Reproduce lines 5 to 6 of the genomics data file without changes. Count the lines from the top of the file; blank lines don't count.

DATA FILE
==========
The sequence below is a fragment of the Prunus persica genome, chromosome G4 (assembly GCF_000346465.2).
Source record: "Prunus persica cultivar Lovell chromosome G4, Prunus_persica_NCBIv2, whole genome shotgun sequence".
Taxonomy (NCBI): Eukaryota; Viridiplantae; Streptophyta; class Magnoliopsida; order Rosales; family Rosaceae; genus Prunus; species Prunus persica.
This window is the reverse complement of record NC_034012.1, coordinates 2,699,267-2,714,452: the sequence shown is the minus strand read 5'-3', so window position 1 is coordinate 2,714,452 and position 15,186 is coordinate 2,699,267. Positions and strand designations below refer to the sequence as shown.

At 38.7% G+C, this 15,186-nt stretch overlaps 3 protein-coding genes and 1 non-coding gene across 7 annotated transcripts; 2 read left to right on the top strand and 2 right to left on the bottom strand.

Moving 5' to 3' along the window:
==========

At 38.7% G+C, this 15,186-nt stretch overlaps 3 protein-coding genes and 1 non-coding gene across 7 annotated transcripts; 2 read left to right on the top strand and 2 right to left on the bottom strand.

Moving 5' to 3' along the window: